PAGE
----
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Home / ANALYSIS / The changing definition of façades in the UAE

The changing definition of façades in the UAE

by Nikhil Pereira on Nov 4, 2018


Burj Khalifas faade was used as a scoreboard during the 2018 Fifa World Cup 2018 [image: Emaar].
Burj Khalifas faade was used as a scoreboard during the 2018 Fifa World Cup 2018 [image: Emaar].

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Rope access companies in the UAE are starting to enjoy new sources of business as a result of a shift in demand that is taking place in the country’s property sector.

Developers are looking to make their buildings more attractive by installing decorative LED lights on the façades. The best and most high-profile example of this new trend is Dubai’s Burj Khalifa, which launched a dazzling LED set-up on New Year’s Eve last year.

The Dubai-based rope access specialist Grako was involved in bringing the impressive Burj Khalifa lighting project to life, and the company’s managing partner, Alain El Tawil, shed some light on the developing trend that is brightening the skyline of the city and beyond.

There is a significant demand for external lighting on buildings, he explains, adding that recently, like many similar businesses in the rope access field worldwide, Grako is receiving a lot of enquiries.

“The most recent one was from Philips Lighting. We are working on the Abu Dhabi Gate Towers at the moment [to install LED lighting there],” El Tawil says, adding that the firm is getting involved with more technical projects than ever before.

While rope access has long been useful in the cleaning of building façades, demand for technical work is now on the rise, he says.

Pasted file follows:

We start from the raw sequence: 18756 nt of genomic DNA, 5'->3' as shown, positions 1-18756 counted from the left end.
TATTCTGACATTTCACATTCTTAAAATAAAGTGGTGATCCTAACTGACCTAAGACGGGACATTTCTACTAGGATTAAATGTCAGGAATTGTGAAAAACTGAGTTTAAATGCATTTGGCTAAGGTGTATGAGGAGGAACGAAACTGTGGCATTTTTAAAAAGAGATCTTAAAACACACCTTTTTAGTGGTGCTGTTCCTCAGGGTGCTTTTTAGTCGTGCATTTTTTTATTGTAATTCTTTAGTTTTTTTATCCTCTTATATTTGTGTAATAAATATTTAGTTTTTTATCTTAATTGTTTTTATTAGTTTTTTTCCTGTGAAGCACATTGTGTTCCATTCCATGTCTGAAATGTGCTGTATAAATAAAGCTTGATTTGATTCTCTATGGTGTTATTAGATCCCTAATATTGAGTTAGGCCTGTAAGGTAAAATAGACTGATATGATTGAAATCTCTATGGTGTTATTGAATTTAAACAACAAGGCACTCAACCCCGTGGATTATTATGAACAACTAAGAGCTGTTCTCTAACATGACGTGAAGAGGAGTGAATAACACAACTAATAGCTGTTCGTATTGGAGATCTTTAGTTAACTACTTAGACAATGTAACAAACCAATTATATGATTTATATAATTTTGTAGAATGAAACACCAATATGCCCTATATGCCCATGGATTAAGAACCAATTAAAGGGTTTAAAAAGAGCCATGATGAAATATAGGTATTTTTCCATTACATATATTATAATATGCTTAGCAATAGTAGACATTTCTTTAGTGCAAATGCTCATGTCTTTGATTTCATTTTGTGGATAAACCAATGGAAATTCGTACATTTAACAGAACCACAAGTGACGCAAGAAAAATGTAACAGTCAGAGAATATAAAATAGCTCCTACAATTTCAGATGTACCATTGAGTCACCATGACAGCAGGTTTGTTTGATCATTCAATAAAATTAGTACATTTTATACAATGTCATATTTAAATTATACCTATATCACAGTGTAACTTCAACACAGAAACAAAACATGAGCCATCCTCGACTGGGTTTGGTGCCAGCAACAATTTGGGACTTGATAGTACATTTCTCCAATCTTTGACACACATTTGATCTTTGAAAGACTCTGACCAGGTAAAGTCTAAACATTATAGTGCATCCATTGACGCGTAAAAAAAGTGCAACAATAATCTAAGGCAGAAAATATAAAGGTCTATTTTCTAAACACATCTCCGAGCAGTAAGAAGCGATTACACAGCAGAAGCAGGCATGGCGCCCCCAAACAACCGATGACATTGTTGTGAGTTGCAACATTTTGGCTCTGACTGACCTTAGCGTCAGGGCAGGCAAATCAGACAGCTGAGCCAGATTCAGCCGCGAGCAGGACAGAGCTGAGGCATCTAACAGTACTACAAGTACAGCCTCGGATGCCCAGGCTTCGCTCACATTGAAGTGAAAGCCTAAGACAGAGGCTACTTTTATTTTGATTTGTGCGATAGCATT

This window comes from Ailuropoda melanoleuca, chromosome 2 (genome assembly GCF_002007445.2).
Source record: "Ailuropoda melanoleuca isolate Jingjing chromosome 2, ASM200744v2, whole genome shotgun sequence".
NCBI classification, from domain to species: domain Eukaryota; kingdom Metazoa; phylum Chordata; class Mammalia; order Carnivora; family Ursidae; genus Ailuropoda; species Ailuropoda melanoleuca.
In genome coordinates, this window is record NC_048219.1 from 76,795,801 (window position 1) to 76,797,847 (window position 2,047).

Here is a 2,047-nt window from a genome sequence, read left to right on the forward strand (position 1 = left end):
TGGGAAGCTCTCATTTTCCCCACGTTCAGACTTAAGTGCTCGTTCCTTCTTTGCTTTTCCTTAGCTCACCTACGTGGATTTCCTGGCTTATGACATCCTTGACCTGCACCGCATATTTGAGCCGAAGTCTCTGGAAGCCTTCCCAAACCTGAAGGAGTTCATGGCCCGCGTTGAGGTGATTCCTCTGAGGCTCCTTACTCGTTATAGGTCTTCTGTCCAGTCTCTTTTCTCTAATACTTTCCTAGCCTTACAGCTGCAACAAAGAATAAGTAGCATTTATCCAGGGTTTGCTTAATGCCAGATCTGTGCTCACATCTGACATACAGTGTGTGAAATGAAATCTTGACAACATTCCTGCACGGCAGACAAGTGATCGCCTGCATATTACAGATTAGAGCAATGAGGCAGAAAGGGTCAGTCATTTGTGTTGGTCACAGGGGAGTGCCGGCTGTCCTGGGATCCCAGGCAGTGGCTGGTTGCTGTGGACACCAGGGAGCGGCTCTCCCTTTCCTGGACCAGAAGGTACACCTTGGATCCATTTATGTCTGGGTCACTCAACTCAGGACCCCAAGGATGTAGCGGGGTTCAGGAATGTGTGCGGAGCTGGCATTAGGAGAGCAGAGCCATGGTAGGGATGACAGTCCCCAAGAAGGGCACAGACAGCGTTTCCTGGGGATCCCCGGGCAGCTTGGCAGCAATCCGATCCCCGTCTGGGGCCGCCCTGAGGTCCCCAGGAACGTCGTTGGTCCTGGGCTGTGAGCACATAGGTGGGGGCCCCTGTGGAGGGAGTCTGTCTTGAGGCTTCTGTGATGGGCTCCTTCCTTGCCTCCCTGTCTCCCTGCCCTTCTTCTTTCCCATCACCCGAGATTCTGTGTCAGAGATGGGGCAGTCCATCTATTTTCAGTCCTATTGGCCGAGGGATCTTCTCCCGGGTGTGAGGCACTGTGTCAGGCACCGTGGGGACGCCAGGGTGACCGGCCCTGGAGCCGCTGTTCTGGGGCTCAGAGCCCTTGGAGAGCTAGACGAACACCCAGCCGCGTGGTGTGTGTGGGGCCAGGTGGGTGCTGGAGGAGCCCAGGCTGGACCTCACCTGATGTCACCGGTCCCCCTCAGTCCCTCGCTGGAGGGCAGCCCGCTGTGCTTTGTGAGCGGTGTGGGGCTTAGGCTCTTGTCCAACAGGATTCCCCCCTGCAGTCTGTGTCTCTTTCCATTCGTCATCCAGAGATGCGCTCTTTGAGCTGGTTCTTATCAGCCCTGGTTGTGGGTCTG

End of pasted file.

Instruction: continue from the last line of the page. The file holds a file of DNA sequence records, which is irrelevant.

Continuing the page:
“You need technicians to do drilling, bolting, cabling and installations. And the system is a complex one – it is not a simple LED strip that you might install domestically,” he adds.

Grako has been involved with other projects, such as Holiday Inn and Crowne Plaza hotel properties in Abu Dhabi. “We have also done some work at  Etihad Towers in the capital,” El Tawil says, noting that the company’s first LED installation was six years ago.

READ: UAE building façades become tools of communication

“Back then, it was an all-new concept, and not everyone was interested in doing it because there is a cost implication.

“However, once stakeholders started seeing it on buildings, and the impact it creates on the asset value [...], the trend started changing.  There are so many different things you can do with lighting and LEDs, and the Burj Khalifa is a perfect [example] – it is used to show support for various causes and events around the globe,” he says.

The addition of lighting mechanisms on building façades has resulted in a change to Grako’s standard operating procedures when it comes to cleaning.

“Now, there is an additional item on to the building, so it creates a few challenges – the ropes coming into contact with the LED systems, and ensuring we do not damage them while working at heights,” he says.

READ: Burj Khalifa façade to relay football world cup match live scores

El Tawil adds that with such spectacular displays on buildings, there is no room for structural system failures either.

“Downtime is not tolerated by any client”, he continues.

“And while we were predominantly involved in doing soft services from ropes, we have seen an increase in the technical side of operations, with the maintenance of LED light systems on the rise,” El Tawil concludes.



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